Margaret Klein Salamon: I had a conversion moment. It was very intense.

By 2013, I had been getting more and more informed about the climate emergency, and starting to think about how I could offer commentary from a psychological perspective. This had been a gradual process.

But when my good friend said to me, “Don’t offer commentary! Discourse isn’t enough, think what could you do to actually solve the climate emergency,” my life changed in an instant. I had never let myself think that big — to actually try to solve this huge, global, multi-system emergency? It was a wild idea. I had never wanted anything more, and for some reason, I felt confident that I could do it!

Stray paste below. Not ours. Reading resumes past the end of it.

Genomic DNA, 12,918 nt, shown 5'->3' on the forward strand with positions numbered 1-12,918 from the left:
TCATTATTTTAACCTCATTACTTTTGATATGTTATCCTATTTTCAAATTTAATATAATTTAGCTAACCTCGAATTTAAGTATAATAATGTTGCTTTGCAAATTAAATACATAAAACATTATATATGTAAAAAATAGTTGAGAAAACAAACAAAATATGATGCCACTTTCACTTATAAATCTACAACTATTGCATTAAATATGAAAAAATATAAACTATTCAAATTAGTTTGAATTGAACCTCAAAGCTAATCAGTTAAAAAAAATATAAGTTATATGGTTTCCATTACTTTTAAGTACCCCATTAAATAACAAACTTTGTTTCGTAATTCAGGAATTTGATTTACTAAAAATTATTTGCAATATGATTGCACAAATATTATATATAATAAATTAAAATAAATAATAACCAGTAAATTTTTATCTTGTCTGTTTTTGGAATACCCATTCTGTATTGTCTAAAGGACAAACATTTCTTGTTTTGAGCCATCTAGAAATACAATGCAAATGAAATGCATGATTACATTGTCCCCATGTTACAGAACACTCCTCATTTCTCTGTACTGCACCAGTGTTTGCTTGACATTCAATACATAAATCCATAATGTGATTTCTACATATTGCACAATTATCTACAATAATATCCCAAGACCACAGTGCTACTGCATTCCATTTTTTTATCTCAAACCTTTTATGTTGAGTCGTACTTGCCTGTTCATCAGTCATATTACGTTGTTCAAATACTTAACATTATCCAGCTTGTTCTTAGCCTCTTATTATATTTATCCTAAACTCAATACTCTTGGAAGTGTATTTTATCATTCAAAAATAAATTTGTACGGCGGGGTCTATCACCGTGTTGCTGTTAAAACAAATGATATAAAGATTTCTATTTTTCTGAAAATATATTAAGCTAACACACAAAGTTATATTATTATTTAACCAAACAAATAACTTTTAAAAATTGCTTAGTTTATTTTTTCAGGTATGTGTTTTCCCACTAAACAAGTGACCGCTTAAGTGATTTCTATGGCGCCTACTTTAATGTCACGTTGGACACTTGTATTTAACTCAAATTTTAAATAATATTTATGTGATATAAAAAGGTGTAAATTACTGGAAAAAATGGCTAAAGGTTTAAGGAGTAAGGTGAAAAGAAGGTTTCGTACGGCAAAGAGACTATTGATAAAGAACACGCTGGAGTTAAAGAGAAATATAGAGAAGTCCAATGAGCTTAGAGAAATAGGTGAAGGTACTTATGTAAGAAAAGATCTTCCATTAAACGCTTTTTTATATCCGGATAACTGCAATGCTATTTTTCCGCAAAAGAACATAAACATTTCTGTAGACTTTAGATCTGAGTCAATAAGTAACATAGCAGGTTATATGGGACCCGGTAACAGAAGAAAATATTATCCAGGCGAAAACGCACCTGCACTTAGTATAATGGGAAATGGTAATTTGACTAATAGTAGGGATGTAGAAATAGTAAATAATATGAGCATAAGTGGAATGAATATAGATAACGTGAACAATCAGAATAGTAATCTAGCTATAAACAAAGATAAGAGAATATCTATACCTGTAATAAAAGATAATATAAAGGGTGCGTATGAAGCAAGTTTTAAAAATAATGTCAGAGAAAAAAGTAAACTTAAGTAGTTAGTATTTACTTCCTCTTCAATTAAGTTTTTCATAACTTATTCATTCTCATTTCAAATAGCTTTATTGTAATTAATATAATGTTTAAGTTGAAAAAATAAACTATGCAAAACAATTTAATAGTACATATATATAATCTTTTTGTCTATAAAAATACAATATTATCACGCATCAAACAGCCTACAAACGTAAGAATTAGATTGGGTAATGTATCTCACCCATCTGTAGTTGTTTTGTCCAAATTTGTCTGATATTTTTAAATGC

I think that there is an important takeaway here. I became a climate warrior when someone threw down the gauntlet for me; challenged me to think bigger, to think actually on the scale of the problem, and to take on a grand personal mission — that changed my life. Maybe one of the key things we have to do is challenge each other to go big, to be ambitious, and to take risks.

This year, as the western United States burned up in unprecedented wildfires, the drumbeat of worsening climate breakdown elsewhere in the world kept getting louder: Arctic heatwaves, polar ice caps melting, Amazon rainforest burning up — all at faster rates than predicted. Several leading scientists say we may have already passed the tipping point when a cascading series of phase transitions leads to runaway climate catastrophe. In response to this, many people are inclined to throw up their hands in despair. Is it too late? If not, what must be done — and when? And­ — especially during the COVID-19 pandemic — how can an individual person make any difference in affecting the outcome of a crisis on such a global scale?